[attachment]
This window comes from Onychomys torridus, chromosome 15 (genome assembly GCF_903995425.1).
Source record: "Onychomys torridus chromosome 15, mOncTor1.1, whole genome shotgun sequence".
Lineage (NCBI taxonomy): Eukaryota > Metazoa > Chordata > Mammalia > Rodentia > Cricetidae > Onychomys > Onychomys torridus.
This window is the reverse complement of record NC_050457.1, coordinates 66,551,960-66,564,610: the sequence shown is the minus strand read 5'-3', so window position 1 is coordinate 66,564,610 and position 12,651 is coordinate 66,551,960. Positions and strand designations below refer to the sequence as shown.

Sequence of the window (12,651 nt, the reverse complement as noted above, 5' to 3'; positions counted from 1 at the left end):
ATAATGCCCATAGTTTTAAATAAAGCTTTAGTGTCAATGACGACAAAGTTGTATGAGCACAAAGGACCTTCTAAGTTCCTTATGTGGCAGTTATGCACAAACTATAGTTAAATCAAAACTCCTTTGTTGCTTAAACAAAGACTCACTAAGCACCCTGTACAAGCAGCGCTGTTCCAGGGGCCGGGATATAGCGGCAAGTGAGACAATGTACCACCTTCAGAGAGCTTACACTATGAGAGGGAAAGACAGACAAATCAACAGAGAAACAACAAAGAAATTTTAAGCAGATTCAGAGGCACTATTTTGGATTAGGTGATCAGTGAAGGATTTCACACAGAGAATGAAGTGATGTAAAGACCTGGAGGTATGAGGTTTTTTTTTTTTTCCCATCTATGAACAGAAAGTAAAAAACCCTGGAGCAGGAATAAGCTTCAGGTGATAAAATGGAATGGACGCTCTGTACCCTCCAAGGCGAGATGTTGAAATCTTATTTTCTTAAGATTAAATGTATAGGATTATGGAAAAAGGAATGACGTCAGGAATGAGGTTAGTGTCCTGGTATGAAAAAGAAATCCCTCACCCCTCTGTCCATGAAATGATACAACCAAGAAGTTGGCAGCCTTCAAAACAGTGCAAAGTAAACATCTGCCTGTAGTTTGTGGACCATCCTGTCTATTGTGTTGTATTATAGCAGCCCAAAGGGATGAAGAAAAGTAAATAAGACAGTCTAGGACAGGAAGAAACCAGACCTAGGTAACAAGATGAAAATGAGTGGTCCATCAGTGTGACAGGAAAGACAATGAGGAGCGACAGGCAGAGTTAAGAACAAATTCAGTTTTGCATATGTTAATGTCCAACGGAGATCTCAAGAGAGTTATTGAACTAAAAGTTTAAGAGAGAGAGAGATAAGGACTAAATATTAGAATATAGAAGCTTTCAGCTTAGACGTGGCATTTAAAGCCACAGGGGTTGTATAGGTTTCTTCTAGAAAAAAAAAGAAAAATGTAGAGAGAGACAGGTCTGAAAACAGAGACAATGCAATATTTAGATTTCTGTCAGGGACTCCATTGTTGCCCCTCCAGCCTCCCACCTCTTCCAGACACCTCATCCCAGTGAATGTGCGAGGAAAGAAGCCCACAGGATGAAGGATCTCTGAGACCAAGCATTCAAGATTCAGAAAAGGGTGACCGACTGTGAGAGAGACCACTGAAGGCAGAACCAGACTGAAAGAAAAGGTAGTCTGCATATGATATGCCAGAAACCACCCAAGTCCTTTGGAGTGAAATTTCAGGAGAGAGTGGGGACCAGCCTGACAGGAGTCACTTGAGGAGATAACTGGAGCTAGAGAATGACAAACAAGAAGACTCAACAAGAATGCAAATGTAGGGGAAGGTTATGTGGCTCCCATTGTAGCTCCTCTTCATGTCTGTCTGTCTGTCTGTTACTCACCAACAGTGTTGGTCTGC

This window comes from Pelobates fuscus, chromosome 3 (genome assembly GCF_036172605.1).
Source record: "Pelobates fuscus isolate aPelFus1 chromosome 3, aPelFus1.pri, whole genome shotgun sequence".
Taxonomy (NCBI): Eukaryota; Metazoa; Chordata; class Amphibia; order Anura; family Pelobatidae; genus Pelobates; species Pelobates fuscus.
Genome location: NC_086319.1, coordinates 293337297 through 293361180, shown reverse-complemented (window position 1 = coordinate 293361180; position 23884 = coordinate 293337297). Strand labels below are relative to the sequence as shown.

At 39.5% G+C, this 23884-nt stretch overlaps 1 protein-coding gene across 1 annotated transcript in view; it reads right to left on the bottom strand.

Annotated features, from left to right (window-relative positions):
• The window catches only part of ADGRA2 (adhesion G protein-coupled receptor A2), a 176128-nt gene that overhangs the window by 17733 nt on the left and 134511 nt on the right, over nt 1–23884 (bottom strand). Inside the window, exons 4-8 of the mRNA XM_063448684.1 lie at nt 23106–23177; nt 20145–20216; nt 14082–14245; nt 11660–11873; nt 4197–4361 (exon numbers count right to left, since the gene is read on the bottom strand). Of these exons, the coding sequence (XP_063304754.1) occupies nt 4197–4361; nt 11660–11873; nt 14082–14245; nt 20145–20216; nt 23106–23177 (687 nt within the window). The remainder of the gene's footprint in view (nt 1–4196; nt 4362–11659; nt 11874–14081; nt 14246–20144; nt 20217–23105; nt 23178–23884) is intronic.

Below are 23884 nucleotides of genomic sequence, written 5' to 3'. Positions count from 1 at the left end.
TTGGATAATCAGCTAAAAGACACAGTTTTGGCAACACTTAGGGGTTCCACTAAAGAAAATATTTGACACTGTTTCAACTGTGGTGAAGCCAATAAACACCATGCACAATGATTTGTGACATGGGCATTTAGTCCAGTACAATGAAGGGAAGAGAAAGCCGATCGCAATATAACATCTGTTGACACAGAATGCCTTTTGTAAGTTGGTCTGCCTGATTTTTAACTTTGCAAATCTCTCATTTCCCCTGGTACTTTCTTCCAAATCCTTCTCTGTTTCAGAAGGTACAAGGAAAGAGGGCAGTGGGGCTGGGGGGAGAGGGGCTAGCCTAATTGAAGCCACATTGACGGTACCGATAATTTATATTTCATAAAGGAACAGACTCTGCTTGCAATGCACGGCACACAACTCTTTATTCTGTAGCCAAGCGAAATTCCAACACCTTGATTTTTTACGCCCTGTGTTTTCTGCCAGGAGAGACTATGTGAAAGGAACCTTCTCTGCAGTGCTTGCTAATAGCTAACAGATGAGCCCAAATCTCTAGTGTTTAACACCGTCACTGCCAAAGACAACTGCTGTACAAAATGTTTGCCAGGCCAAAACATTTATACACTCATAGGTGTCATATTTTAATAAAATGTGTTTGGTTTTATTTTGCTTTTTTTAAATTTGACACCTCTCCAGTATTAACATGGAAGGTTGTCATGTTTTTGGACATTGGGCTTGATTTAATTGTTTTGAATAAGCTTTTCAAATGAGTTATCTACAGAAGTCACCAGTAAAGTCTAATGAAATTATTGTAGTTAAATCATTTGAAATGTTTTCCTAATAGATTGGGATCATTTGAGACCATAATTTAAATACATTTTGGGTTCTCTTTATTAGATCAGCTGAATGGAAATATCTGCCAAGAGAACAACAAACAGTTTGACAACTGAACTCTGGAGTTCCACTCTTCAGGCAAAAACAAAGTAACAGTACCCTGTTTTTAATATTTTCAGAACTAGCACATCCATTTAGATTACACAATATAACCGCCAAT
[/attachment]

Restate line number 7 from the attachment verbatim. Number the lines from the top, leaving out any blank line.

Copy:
This window comes from Pelobates fuscus, chromosome 3 (genome assembly GCF_036172605.1).